- The Breath project is a satellite project of “At school with Nemo” and is addressed to pediatric and not pediatric patients with respiratory difficulties closely related to the disease. In the project “At school with Nemo” prevention and parent training on the recognition of respiratory symptoms are discussed. When the disease involves the pulmonary system, a specific additional support is needed. If this is recognized during an in-patient stay, training is provided before discharge. However, additional support is often required once at home. The outpatient approach proposed, dedicated to respiratory training, allows to maintain the level of training provided during the inpatient stay and to verify the outcomes of the training itself. We expect that this protected discharge and the ongoing follow-up planned visits with the dedicated respiratory therapist will improve the quality of life of the child and his/her family who are taken care of at the Nemo Center and will also intervene positively on the discomforts and costs connected to the reiterative and long hospitalizations usually associated with respiratory involvement.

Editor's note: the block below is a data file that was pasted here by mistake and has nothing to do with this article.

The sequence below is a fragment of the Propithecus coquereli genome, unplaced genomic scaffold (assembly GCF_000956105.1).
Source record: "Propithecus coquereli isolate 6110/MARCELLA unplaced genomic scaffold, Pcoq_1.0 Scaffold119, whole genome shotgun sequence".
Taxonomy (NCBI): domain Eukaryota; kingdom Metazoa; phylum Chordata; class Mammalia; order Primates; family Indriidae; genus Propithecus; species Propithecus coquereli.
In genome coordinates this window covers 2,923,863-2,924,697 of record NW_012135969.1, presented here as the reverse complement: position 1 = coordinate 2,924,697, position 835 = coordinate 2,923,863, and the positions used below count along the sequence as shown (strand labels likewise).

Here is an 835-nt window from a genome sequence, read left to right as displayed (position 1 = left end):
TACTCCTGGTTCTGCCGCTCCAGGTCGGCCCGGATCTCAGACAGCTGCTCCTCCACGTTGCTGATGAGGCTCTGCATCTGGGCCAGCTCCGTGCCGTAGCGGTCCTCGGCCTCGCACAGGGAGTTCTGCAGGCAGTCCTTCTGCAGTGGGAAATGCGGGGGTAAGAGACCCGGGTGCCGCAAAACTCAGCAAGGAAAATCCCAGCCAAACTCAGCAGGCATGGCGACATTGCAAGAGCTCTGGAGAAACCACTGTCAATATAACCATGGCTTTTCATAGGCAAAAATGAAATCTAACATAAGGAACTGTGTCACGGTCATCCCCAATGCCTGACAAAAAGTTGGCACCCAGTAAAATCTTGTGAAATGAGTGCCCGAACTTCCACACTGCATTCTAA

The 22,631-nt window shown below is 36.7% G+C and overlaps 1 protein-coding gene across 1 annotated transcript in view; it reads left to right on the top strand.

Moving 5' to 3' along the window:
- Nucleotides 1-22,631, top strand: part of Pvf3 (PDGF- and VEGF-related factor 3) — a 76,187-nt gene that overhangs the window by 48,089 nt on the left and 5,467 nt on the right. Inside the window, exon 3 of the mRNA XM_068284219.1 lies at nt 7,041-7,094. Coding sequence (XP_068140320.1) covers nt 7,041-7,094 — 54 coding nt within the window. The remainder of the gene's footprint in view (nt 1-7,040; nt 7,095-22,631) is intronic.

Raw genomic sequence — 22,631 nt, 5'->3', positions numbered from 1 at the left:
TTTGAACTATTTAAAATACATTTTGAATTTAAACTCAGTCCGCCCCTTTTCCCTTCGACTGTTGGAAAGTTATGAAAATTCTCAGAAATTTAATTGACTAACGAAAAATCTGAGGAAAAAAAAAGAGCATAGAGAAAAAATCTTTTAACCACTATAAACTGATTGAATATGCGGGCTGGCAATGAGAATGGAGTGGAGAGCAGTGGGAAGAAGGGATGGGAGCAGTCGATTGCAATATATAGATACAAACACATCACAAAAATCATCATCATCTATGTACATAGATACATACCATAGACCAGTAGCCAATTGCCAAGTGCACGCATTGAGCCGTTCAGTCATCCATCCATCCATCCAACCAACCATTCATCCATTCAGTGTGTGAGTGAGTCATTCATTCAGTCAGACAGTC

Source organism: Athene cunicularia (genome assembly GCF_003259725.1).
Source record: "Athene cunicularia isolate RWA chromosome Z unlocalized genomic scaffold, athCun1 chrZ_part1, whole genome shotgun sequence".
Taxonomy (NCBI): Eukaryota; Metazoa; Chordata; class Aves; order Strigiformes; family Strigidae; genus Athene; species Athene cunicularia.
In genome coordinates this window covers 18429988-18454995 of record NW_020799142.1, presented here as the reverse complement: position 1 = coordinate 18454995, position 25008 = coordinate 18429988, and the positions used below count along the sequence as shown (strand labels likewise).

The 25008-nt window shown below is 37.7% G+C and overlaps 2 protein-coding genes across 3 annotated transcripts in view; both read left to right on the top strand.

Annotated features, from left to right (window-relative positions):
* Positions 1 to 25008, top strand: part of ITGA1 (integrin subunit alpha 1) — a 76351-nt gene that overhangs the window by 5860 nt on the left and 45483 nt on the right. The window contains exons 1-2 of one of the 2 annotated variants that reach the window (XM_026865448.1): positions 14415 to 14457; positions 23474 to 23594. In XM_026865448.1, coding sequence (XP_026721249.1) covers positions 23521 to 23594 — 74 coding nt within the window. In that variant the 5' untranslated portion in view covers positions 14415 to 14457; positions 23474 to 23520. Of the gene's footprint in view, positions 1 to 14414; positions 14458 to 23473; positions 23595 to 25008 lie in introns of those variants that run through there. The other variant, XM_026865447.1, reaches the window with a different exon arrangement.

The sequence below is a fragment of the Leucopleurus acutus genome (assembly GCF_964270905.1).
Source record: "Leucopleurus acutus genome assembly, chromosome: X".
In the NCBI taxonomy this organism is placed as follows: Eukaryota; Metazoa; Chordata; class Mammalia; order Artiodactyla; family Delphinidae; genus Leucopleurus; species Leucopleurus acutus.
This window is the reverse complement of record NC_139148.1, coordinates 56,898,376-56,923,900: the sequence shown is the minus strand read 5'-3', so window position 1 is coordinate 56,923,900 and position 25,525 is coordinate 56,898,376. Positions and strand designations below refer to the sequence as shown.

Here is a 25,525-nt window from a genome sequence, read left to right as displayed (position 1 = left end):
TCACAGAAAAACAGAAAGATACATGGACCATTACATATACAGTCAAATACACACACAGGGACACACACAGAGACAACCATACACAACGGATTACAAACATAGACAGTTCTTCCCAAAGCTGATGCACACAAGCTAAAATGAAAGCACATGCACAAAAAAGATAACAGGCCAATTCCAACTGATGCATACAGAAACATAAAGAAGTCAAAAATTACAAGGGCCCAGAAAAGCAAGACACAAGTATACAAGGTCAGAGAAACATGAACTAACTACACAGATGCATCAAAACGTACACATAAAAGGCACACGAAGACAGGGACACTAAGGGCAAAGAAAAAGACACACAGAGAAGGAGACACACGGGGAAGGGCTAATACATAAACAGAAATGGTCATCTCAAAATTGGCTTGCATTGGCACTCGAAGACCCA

- Home monitoring of noninvasive ventilation (NIV) in patients with Myotonic Dystrophy. Patients with DM1 frequently have chronic respiratory insufficiency and death from pneumonia is amongst the most frequent causes of death. Regular use of NIV is expected to improve chronic respiratory insufficiency. However compliance to NIV in these patients is limited because symptoms are scarce and patients are therefore unaware of their respiratory insufficiency. The aim of the project is to explore whether home monitoring will improve the patients compliance to NIV and thus improve the patient’s clinical and respiratory parameters and ultimately their quality of life. The project is supported by Vivisol and is one of the examples of the fruitful collaboration between this company and the Nemo Center in the care of patients with neuromuscular disorders having respiratory involvement.
The NEMO Center offers the possibility of admitting patients on a daily basis, in the Day-Hospital Service including 4 beds which allow admission of 8 patients on a daily basis. This is dedicated to patients in whom an in-patient admission is unnecessary but at the same time the patient requires a prolonged clinical monitoring that cannot be offered in the out-patient setting. Often the Day-Hospital service is helpful for specifying the diagnosis and the disease’s phase that the patient is going through. Such approach allows to undertake specific rehabilitative /actions that don’t require a hospitalization but need to be monitored anyway. In the course of the day the patient is subjected to functional tests of motor skills, respiratory and cardiac function, psychological status, swallowing abilities and any other diagnostic procedure or treatment that is required. The daily accesses change in relation to the patient’s clinical plan. The patient’s care takes place in a multidisciplinary context according to the Center characteristics.